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Do We See Too Much of Film Before It’s Released These Days?

It’s a week before The Dark Knight Rises is released, but I haven’t watched any new footage since the last time I posted a trailer for the film. And boy, has that been more difficult than I make it sound. It seems like every other day there’s a new TV spot or a clip being released. Last December, like The Dark Knight before it, the prologue to the film aired in certain Imax cinemas. Warner Brothers even taking the somewhat unexpected step of releasing the production notes to the public. While Warners and Nolan have actually managed to do a great job keeping the movie under wraps, this level of awareness is hardly uncommon these days. Do we get to see too much of a movie before it’s released these days?

Is too much information the Bane of modern movie-goers?

Take, for example, The Amazing Spider-Man, the recent reboot of Sam Raimi’s Spider-Man, which will open a trilogy of films featuring the wall-crawling superheroes. Despite the observation that the film was somewhat less hyped than the conclusion to Nolan’s trilogy and Joss Whedon’s The Avengers, the film managed to turn in a fairly respectable box office result. Still, apparently there were twenty-five minutes of the film in circulation on the internet – perfectly legally – before the movie was even released. People were able to string them together to create a reasonably effective truncated version of the film. (In fact, there was so much that fans could even tell certain sequences had been entirely removed.)

It’s not even a problem confined to big-budget blockbusters either. I’m quite looking forward to Looper, the upcoming sci-fi film that will see Joseph Gordon-Levitt re-team with director Rian Johnson, his collaborator on the superb (and under-seen) Brick. However, Johnson himself has apparently come out and asked fans not to watch any more of the trailers– apparently they give too much of the movie away. I am heeding his advice.

Remember the days of dial-up?

I know that it’s the reality of the information age. When I was younger, all those clips and trailers would have been limited to entertainment magazine programmes on television or trailers in front of other movies at the cinema. In the internet era, all this information is placed squarely in the hands of the people browsing. I check my movie news sites daily just to get a sense of how things are going in the world of cinema, so it’s very hard for me to avoid this constant surge of trailers and behind-the-scenes clips and so forth. And I am absolutely sure that I’m missing the vast majority of them.

I do find it interesting, though, that the way to sell a film isn’t so much to tease it as to reveal it. It has been said before that modern movie trailers have a tendency to effectively reduce the first two-thirds (at least) of the film into a two-and-a-half minute summary. It’s not too difficult to come across spoilers or twists in production materials or interviews. It seems like the studios are convinced that the way to get people into the cinema is to basically show them exactly what they are getting.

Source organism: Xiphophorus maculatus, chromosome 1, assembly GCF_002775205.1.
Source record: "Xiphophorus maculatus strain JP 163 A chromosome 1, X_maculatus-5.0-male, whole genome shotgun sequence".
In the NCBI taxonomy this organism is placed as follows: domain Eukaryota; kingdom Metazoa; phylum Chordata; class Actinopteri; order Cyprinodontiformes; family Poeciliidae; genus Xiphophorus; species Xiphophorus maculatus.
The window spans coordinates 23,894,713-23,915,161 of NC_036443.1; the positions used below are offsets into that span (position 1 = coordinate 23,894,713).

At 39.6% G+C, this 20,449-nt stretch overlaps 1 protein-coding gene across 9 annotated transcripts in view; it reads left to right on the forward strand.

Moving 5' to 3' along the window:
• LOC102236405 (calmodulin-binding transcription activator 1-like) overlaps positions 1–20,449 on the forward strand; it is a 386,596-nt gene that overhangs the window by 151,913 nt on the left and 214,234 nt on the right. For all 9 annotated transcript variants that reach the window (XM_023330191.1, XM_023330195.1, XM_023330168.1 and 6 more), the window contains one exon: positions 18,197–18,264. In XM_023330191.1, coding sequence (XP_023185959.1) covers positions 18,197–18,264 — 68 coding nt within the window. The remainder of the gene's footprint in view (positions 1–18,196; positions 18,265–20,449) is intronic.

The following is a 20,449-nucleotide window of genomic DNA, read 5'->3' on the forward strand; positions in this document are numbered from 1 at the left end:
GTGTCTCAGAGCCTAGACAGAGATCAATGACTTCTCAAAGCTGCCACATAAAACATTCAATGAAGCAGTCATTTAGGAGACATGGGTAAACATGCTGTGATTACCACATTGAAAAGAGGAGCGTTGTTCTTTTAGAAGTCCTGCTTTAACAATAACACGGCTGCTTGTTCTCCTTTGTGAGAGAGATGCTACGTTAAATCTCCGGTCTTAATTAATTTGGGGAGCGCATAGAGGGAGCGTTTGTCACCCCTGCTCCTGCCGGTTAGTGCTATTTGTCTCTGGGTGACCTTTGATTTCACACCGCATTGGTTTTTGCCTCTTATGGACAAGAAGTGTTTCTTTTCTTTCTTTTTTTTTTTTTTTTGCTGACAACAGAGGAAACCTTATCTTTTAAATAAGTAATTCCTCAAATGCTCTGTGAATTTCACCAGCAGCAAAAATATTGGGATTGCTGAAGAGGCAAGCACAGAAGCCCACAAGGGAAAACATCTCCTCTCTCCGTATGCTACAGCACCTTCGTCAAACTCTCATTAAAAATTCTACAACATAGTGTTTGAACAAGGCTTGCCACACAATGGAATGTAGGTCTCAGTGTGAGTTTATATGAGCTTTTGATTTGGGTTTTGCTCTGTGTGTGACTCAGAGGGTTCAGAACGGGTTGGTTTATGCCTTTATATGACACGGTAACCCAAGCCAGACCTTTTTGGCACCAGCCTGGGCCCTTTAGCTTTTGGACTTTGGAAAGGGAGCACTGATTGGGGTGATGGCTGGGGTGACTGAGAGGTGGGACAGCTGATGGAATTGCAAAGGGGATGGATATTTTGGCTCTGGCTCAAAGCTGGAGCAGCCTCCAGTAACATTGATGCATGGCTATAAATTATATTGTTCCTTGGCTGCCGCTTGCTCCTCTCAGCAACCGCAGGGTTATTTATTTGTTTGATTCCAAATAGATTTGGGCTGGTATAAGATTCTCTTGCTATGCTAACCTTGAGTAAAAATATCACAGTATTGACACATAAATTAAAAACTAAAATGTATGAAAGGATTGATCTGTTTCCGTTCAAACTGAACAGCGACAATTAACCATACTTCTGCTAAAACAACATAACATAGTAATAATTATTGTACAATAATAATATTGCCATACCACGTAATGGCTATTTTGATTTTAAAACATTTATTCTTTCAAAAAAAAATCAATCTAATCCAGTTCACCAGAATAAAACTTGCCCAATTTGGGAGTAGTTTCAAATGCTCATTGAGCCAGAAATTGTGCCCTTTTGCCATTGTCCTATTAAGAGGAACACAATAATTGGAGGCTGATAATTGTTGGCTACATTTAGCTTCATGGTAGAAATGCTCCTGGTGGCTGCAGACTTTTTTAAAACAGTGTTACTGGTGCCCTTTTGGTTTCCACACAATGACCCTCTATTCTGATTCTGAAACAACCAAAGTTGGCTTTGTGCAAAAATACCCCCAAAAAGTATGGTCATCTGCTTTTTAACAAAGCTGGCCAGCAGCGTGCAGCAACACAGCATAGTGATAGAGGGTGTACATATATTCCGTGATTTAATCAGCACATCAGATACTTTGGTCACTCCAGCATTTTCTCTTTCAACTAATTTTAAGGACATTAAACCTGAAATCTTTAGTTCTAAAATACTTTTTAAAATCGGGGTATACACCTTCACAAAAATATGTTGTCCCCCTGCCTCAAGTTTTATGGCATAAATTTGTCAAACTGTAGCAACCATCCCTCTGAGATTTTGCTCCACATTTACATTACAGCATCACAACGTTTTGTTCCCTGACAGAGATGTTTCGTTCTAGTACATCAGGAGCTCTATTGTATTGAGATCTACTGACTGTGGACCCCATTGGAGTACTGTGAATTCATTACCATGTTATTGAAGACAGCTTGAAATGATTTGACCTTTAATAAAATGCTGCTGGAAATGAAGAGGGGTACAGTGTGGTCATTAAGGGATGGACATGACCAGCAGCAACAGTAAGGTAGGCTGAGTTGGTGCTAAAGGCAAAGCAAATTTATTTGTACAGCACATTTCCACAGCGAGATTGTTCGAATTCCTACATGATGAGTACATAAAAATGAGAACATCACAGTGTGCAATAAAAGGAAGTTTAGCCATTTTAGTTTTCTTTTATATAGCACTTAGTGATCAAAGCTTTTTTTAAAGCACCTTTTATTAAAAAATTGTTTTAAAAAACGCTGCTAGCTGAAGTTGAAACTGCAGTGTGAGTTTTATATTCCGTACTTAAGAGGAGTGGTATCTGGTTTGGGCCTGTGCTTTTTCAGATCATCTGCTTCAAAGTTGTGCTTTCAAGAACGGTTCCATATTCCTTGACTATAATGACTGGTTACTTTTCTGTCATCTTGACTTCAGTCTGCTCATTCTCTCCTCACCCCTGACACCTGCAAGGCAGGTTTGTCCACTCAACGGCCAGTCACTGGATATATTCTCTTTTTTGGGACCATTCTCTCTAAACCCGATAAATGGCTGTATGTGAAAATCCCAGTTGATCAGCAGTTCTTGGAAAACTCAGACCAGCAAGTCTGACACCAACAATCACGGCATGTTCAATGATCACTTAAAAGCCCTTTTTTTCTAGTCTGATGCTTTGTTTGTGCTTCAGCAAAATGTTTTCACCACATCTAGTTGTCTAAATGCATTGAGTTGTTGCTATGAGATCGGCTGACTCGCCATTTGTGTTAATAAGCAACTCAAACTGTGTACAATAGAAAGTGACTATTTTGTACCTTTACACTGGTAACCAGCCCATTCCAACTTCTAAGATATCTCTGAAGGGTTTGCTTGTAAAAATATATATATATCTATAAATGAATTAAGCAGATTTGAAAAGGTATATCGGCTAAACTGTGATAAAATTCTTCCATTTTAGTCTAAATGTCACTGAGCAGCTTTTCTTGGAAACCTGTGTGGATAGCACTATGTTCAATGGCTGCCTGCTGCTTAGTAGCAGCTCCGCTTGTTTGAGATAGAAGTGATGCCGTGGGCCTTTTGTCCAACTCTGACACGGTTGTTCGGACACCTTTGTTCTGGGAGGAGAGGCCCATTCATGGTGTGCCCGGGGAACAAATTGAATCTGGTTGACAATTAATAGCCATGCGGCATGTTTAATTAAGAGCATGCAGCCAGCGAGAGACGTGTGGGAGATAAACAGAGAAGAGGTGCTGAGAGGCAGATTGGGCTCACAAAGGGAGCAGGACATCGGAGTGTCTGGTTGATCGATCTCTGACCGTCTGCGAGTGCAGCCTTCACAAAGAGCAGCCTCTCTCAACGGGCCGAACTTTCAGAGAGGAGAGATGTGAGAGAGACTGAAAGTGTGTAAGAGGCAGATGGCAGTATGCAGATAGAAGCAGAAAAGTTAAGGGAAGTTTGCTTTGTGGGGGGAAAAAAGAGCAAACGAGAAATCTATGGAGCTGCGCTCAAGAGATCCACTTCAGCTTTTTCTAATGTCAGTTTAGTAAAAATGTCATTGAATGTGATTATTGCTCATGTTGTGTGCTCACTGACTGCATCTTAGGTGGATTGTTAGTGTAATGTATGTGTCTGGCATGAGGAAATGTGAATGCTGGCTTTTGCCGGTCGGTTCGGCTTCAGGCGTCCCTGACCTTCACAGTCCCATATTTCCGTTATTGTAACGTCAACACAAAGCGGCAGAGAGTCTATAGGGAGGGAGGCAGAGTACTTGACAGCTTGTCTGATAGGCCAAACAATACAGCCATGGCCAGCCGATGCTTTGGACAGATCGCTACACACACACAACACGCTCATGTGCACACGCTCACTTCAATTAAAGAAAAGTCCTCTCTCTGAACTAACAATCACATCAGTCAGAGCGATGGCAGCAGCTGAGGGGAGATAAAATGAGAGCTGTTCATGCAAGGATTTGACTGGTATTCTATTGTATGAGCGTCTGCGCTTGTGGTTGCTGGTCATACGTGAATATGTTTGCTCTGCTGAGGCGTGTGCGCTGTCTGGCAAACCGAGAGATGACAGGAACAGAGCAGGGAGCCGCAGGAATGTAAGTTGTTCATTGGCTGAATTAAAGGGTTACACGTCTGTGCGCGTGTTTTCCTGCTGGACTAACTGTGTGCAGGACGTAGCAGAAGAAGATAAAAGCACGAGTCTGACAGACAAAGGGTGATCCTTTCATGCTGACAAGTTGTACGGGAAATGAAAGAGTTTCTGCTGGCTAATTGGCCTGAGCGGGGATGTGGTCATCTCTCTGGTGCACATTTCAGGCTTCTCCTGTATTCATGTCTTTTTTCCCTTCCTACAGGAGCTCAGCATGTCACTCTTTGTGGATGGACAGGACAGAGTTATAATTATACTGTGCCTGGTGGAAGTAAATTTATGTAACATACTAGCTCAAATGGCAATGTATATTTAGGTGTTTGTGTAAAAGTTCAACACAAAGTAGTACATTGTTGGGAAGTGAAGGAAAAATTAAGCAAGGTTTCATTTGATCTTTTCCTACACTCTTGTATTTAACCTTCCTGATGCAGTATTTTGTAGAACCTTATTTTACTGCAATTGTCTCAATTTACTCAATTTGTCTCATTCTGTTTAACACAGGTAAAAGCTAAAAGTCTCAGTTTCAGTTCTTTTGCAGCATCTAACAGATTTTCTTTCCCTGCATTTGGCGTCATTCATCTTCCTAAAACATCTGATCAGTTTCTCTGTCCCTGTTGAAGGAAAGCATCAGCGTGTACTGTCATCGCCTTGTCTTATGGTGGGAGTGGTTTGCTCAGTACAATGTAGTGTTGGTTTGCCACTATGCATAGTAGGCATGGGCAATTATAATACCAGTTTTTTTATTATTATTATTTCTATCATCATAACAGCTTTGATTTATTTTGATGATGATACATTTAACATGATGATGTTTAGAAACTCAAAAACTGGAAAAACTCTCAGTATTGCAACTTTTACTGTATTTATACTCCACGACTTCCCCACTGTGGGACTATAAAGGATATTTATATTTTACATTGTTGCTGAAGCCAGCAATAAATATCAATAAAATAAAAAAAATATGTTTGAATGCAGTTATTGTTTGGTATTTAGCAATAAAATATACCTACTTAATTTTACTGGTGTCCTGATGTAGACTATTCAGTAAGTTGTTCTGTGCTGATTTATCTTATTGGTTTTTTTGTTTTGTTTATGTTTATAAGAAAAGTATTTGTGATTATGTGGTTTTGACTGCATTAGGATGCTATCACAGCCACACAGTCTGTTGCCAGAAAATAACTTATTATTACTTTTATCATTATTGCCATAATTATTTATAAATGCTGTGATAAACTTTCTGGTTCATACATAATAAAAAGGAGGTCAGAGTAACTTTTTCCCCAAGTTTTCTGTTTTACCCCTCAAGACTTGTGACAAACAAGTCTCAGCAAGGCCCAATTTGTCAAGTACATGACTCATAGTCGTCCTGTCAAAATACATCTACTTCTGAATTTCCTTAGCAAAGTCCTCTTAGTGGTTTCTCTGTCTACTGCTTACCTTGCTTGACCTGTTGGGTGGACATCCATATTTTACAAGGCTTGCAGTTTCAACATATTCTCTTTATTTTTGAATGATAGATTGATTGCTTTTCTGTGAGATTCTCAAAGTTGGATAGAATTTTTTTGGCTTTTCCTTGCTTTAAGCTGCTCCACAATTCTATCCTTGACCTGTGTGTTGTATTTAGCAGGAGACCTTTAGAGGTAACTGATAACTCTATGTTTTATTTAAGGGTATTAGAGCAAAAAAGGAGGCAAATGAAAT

Sometimes you can’t see the forest for the trees…

And, to be fair, I can understand that approach. As much as I might like to restrict media output to a teaser and a trailer, I can see why the studios and their marketing consultants might not agree. We live in a world where movie theatres have had to worry about viewers attending Tree of Life expecting something entirely different, or going to Greenberg only to be upset that it wasn’t a typical Ben Stiller comedy. I have a hard time imagining a situation where I would ask for a refund due to the film itself, but I can see why studios might see the need to spell things out for audiences. (Then again, this is somewhat undermined by the fact that so many trailers are actively misleading.)

While it might sound like I’m being a little sarcastic or caustic about viewers unwilling to take any sort of chance in what they go to see, perhaps there’s a principled reasoning at work – something like “truth in advertising.” Perhaps it’s perfectly reasonable to make these materials available so that people can make up their minds in their own fashion. After all, it’s up to the individual themselves as to whether or not they choose to watch the material in question. (And I freely confess that I am very bad at such self-restraint.)

If Peter’s so serious about discovering what happened to his parents, why doesn’t he just look up some spoilers?

I’m not quite sure how I feel about it. While I know that it’s ultimately down to people to choose what they watch, I can’t help but feel like some of the mystery of cinema is gone. Of course, it’s not just footage that has eroded the sense of mystery in cinema. While IMDb and Rotten Tomatoes have made it increasingly easy for people to find information about films they want to see, there’s also a bit of a loss in our innocence.

I remember that I used to go to the cinema and see a random movie. It could have been terrible, it could have been great, but it was just me and the vacuum of my opinion. I could arrive at the cinema and be legitimately surprised to find one of my favourite actors in a new film, one that I had heard nothing about. These days it seems it’s impossible not to follow the project from the first furtive negotiations through to the lavish world premiere.

It would have been a Shame to miss it…